Spring 2007 The Economics of Recovery: How to Understand & Access Government Entitlements

The Economics of Recovery How to Understand & Access Government Entitlements

Donald M. Fitch, MS

Donald M. Fitch, MS

By Donald M. Fitch, MS
Executive Director
Center for Career Freedom

The purpose of this column is to assist providers and consumers to be more effective when negotiating with local government agencies for income, health care, housing, food, transportation, job training, employment and other social services.

The focus is on single adults (18-64) with a mental and/or physical disability, substance abuse issues and the homeless. The information is gleaned from government websites and local, state and federal government offices.

Tips for accessing benefits are based on assisting over nine hundred persons at the Center. Our experience is supplemented by regular mystery shopper, provider and consumer surveys.

Q. What are Mystery Shopper Surveys?

A. The Mystery Shopper interviewing technique has been used for years by business’ to monitor the effectiveness of their sales staff. At the Center, consumers often interview their local government workers on benefit and back-to-work issues. We have found the technique is useful in identifying the gap between local workers’ knowledge and their agencies’ website. In the process, we sometimes uncover opportunities for system reform.

For example, while researching why Department of Social Service (DSS) workers in New York award different amounts of Food Stamps to persons with identical eligibility criteria. We learned that they often skip the twenty-six step application form and ball-park the amount of the award).

  • Mystery Shopper questions about wait times for Section8/Shelter Plus housing is 6 months to 5 years; Cost: $1,100 for a one bedroom apt. We found that local shelters’ charge the government $3,500/Mo and up per person, placing many people in the same room.
  • When researching access to health care, several Medicaid recipients volunteered they regularly call an ambulance to take them to the ER, even if it is not an emergency (at about $2K per event).

Q. Several of my patients on disability are work ready. How much would they have to earn to replace the value of their income, health, housing, food, etc. benefits?

A. The average cost to replace these benefits is about $1,700/Mo or about $20,000/Yr. The economics of recovery for single persons living alone receiving Social Security Disability Income (SSDI) and or Social Security Income (SSI) are that they will require sufficient marketable skills to earn at least $14/hr and the endurance to work thirty-five hours/week.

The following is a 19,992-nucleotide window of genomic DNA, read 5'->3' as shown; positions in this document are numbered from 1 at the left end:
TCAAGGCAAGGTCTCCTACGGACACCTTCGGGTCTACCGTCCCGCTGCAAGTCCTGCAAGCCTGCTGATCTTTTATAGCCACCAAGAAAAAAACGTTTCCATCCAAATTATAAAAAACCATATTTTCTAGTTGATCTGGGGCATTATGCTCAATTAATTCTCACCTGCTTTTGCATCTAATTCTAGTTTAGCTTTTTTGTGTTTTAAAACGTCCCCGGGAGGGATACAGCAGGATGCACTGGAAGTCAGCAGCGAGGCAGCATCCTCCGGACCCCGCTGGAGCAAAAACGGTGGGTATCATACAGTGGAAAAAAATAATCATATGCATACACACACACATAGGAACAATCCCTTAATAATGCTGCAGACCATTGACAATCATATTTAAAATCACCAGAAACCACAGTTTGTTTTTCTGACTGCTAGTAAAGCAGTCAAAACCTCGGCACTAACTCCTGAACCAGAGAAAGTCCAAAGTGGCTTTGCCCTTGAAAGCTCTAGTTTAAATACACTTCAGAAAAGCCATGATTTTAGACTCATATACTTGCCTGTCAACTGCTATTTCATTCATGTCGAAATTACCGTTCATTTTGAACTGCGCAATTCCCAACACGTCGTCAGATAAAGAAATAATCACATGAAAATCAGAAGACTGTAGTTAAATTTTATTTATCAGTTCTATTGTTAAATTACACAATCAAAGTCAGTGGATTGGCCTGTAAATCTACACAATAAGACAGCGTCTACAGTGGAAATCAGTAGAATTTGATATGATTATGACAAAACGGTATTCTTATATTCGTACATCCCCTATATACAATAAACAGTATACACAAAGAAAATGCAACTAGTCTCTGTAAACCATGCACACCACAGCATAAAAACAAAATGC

Q. One way to cut Medicaid costs is to help recipients return to competitive employment. What are the savings to taxpayers for every consumer that returns to self-sustaining work?

A. The Social Security Administration (SSA) estimates if one half of one percent of the SSI/SSDI recipients returned to work, the contribution to the Trust Fund would be thirty billion dollars. For every individual that returns to work, taxpayers save about $20,000 in government benefits. With a salary of 25K/Yr, their total contribution to the economy would be about $45,000/Yr or about $675,000 over their lifetime (15 years).

Q. How much can I earn before I’m cut off Welfare? My Case Worker does not know.

A. According to the NYS Office for Temporary Disability (OTDA) the overseer for all DSS Offices, there is no fixed income cap as there is for SSI/SSDI recipients. The maximum earned income cap is equal to the amount you receive from DSS (not including Food Stamps), plus a $90.00 income disregard.

For example, in Westchester County, the maximum Temporary Assistance (TA) grant is $408/Mo ($137.10/Mo for Basic, Home Energy Allowance (HEA), and $271/Mo for shelter). Therefore, the maximum amount one can earn must be less than $498/Mo or, your benefits willbe discontinued. (Freedom of Information law; 18 NYCRR 352.31 (a) (2) not available on the website).

Q. How much can a recipient on SSDI earn before their cutoff from SSAs’ income benefit?(Generally, SSDI recipients must have more than ten years paid employment)

A. SSAs’ maximum earned income cut off point for 2007 is $900/Mo. Some deductions apply. (SSAs’ Redbook).

This means a recipient could earn up to $900/Mo. and still keep their SSA benefits. For example, if a recipient returned to work part-time and earned $10/hr. and worked 10 hrs/week, they would have an income of about $400/Mo. In addition, if they received the average SSDI benefit of $943/Mo. in NYS, their total income, earned and unearned, would be $1443/Mo.

Q. And, how much can a recipient on SSI earn?(Generally SSI recipients have much less than ten years paid employment)

A. SSAs’ maximum earned income cut off point for 2007 is $1463/Mo. for recipients of SSI. However, SSA deducts half of their gross income, after $85., so the recipient gets to keep half of what they make, ($774) before employment related expenses; taxes, transportation, meals, work clothing, and Section 8/Shelter Plus housing.

We have found unless the SSI recipient is receiving free room and board, they cannot work their way off SSI – even with the Medicaid buy-in, Pass Plan, 1619b, etc. (ssa.gov) SSA does not dispute the Economics of Recovery. Legislation is required.

Please send your questions todonfitch@freecenter.org. If your questions are used in the column you will receive a complimentary copy of Form-Link CD, a compilation of over sevenhundred pages of Government Benefit application forms.

Info Graphics The Economics of Recovery How to Understand & Access Government Entitlements